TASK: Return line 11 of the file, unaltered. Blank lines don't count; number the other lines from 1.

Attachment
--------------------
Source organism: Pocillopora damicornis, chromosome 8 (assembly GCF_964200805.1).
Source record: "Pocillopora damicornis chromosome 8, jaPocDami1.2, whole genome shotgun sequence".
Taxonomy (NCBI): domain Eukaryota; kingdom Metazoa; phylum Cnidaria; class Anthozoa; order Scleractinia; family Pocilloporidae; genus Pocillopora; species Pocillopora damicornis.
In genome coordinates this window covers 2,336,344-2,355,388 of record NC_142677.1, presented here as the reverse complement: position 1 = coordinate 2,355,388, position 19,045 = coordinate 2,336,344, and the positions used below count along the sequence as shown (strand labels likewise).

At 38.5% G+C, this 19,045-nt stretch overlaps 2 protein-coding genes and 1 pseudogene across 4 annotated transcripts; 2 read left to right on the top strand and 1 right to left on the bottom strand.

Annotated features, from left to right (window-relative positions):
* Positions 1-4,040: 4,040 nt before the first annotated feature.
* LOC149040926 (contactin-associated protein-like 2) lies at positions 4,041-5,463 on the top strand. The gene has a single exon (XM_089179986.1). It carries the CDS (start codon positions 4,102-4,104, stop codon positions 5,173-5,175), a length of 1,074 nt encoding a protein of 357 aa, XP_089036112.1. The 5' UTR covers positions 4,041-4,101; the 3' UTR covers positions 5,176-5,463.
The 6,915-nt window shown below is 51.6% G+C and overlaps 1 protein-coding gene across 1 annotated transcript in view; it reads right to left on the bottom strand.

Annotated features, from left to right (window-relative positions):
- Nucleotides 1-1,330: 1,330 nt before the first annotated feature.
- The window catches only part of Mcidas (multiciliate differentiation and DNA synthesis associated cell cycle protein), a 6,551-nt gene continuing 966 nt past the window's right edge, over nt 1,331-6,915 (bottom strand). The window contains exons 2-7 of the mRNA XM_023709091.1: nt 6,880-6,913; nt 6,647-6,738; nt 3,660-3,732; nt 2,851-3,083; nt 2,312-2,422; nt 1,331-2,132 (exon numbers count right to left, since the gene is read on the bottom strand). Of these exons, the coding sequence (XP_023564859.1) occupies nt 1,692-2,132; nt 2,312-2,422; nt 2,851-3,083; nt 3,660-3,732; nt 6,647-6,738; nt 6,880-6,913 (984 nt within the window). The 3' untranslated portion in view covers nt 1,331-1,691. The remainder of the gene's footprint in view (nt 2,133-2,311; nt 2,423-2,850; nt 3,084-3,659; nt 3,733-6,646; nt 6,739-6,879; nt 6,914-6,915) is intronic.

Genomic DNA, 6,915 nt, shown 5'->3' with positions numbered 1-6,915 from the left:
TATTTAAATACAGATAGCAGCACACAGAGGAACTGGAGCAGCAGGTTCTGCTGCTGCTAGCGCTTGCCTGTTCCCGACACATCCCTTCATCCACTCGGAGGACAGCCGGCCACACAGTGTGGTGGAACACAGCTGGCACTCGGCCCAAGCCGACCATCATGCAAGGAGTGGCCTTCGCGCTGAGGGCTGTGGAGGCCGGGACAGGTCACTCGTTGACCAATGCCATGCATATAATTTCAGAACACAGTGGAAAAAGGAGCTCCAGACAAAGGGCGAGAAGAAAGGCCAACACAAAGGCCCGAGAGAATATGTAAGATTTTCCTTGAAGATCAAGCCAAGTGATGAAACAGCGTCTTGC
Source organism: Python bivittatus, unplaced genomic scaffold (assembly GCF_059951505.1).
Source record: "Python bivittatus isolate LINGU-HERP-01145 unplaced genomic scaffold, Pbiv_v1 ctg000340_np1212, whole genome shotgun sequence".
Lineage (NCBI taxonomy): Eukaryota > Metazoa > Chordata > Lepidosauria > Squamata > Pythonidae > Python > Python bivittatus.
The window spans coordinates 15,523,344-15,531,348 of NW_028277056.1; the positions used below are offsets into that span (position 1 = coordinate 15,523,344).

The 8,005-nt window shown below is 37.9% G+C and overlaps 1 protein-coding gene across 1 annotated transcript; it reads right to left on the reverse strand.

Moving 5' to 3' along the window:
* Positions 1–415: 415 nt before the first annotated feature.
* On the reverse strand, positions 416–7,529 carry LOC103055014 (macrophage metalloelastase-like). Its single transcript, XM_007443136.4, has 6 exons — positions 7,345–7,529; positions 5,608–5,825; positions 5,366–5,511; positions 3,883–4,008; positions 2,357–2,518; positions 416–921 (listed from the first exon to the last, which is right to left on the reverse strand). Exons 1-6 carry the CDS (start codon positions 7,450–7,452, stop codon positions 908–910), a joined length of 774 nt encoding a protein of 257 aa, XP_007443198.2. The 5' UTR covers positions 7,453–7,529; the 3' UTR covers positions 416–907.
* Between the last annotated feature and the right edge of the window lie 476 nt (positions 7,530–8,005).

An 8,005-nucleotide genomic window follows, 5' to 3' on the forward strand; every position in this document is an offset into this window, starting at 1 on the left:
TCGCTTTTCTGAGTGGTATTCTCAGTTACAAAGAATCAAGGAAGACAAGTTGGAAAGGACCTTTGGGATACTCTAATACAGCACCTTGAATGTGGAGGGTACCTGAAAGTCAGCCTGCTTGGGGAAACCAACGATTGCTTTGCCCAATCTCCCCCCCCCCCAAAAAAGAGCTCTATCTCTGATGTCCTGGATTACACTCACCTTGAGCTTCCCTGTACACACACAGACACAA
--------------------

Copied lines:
- Nucleotides 1-1,330: 1,330 nt before the first annotated feature.